I have been reading food blogs for several years. The blogs with really pretty pictures, the blogs with true and tested recipes, the blogs that care about the origins of food, environment, and sustainability, and the blogs that deal with food policies, trying to make a statement. My blogroll is as immense as my interests. I learned a lot from the veterans and I still keep on learning. This is my first year of active participation in the blog-world and I am perfecting my style of writing, my voice, and my agenda.
I have always been frugal, especially with food, and feeding my family on a strict budget, without sacrificing quality or taste has been my credo for years. Both of my parents lived through a period of scarcity in childhood, and they instilled in us a very specific view of food. To this day I cannot stand to see a morsel wasted. I recycle the leftovers, buy in bulk, and freeze. I roam the stores looking for a sale, shop at ethnic markets knowing I can get a deal on various items, and bask in glory when I manage to replicate a nice restaurant meal at home.
I remember reading in 2007 on Kate’s extremely educational and thought-provoking blog Accidental Hedonist the official USDA report on US food spending on four different levels. The amount listed for “low” astounded me, because I fed my family of five, with frequent long-staying visitors for about that amount. This included the toiletries, cleaning supplies, and alcohol. And we were not hurting for money.
In September of 2008, the San Francisco Food Bank initiated The Hunger Challenge for the first time. I heard about it on one of my favorite blogs, Cooking with Amy. The participants had a budget of $3.00 a day per family member (the approximate value of food stamps in California) and a week to try to envision the life of the poor. At the time I chuckled because the idea hit too close to home, after we got completely destroyed by the mortgage industry crash. We fought every day just to survive until another sunrise, too proud to apply for any assistance.
But this year I have decided to participate. We are not living the life of plenty, but the Beasties need constant reminding that nothing should be taken for granted, especially not food. They have given up toys, games, and clothes to take to an orphanage. A tenth of their weekly allowance goes into a can for charity. And this holiday season I plan on taking them to a soup kitchen, just to face the reality and imagine the life of the indigent.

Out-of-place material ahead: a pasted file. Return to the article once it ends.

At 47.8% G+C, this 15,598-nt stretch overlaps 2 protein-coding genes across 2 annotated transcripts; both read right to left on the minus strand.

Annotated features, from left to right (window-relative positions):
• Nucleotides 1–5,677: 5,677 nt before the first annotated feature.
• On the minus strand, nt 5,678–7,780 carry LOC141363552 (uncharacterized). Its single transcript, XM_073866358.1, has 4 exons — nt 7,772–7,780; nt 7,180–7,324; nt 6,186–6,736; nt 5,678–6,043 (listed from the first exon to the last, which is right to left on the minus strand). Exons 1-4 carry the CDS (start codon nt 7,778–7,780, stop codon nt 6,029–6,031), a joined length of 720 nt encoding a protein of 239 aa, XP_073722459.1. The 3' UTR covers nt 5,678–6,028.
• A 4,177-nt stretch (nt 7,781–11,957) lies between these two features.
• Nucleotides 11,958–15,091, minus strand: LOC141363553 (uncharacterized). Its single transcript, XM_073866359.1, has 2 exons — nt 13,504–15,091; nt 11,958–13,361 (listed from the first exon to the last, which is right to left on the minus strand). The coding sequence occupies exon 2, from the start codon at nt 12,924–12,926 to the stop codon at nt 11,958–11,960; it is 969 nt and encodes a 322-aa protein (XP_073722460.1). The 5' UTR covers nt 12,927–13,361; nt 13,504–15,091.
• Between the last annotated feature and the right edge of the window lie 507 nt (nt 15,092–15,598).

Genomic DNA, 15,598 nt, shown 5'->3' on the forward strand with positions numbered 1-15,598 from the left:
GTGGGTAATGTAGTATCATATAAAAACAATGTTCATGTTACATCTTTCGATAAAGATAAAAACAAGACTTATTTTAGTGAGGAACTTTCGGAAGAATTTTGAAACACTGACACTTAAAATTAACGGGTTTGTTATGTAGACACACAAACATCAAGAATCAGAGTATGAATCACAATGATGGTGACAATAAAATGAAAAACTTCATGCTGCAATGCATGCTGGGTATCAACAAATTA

The food stamps amount has risen in the last year to allow the “luxury” of $4.00 per family member a day. For the purposes of this exercise, that includes all the food and drinks during the day. I have a college-ruled notebook and a calculator nearby. I collect all the receipts from the stores and apply my superb mathematical skills in adding, multiplying, and dividing. I had a stocked pantry, pretty full box freezer, and all necessities safely stored in the fridge. We did not have to start from zero this time, like we did back in 2008. And even though it has been only two years since then, this little adventure is definitely going to teach us not to get lax, not to get self-indulgent, and not to forget how it feels to be hungry.
Roasted red peppers sautÃ©ed with cream cheese
Whole wheat ciabatta rolls
$1.33 per person
- milk â€“ .15c (cup)
- peppers – .37c each (we had two each)
- cream cheese – $1.99 for 8oz, .50c for 2oz, divided by four (.12c)
- lard â€“ rendered by my friend at .39c a pound for pork fat
- ciabatta rolls – $2.49 for four (we had two, a half each, .32c pre half)
ROASTED RED PEPPERS WITH SOUR CREAM (PAPRIKE NA KAJMAKU)
- 2 Tbsp lard or sunflower oil
- 8 red, orange or yellow bell peppers, roasted, peeled, seeded and destemmed
- 2-3oz cream cheese
- salt and pepper
Heat the pan on medium-low heat. Melt the lard or add the oil. Season the peppers on one side and put them in the skillet seasoned side down. Season the other side and let the peppers warm up. Scoop up several little piles of cream cheese and put into the skillet. Turn the peppers and lay them on top of the cream cheese. Allow the cheese to melt a bit. Take off the heat and serve with a lot of freshly baked bread to soak up all the juices.
Grilled cheese sandwiches
.59c per person (I did not eat lunch, too stuffed from breakfast)
- Sarah Lee Buttermilk Bread, 2 for $4.00 (1 slice=.10c)
- Havarti cheese (Costco, $6.00 a pound, .18c a slice)
- Butter, $2.00 per pound
- Peaches, .49c per pound at our local Persian store (1/2 large peach=.5c)
- Fritos, $2.00 a bag (kids got about .10c worth each)
- Milk, .15c per cup
Cream of celery soup
Hunter pork schnitzels with gravy
$1.89 per person
- Soup, .70c
- Pork loin, $1.99, Costco ($2.70, it was a bit more then a pound)
- Flour, garlic, white wine, homemade stock, vinegar, salt, pepper, parsley, .50c
- Potatoes, .89c per 10 pound bag at our local Persian store (2lbs=.18c)
- Beets, roasted, dressed with vinaigrette and garlic, .69c
- Soda for the kids, .20c each
- Wine for the adults, $2.49 a bottle (1 glass each=.62c)
CREAM OF CELERY SOUP
- 1 Tbsp sunflower oil
- ½ large onion, diced
- 5 celery stalks, diced
- 1 medium potato, peeled and chopped
- 1 quart chicken (or vegetable) stock, or water
- 1 tsp kosher salt
- ½ tsp freshly ground pepper
Heat the oil on medium heat and sautee the onions until translucent, 6-7 minutes. Add the celery and the potato, and cover with stock or water. Season with salt and pepper. Turn the heat up to high until it boils, and then turn back to medium to medium-low. Simmer for 15-20 minutes. Puree with the immersion blender and pass through a mash to get rid of the celery strings. Adjust the seasonings to taste. Keep on low heat until ready to serve. Serves 4.
TOTAL: $3.81 per person
With .50c for the morning coffee for the adults, and .60c for the bed-time ice cream for the beasties, I had to add another .27c per person.
GRAND TOTAL FOR THE DAY: $4.08 per person.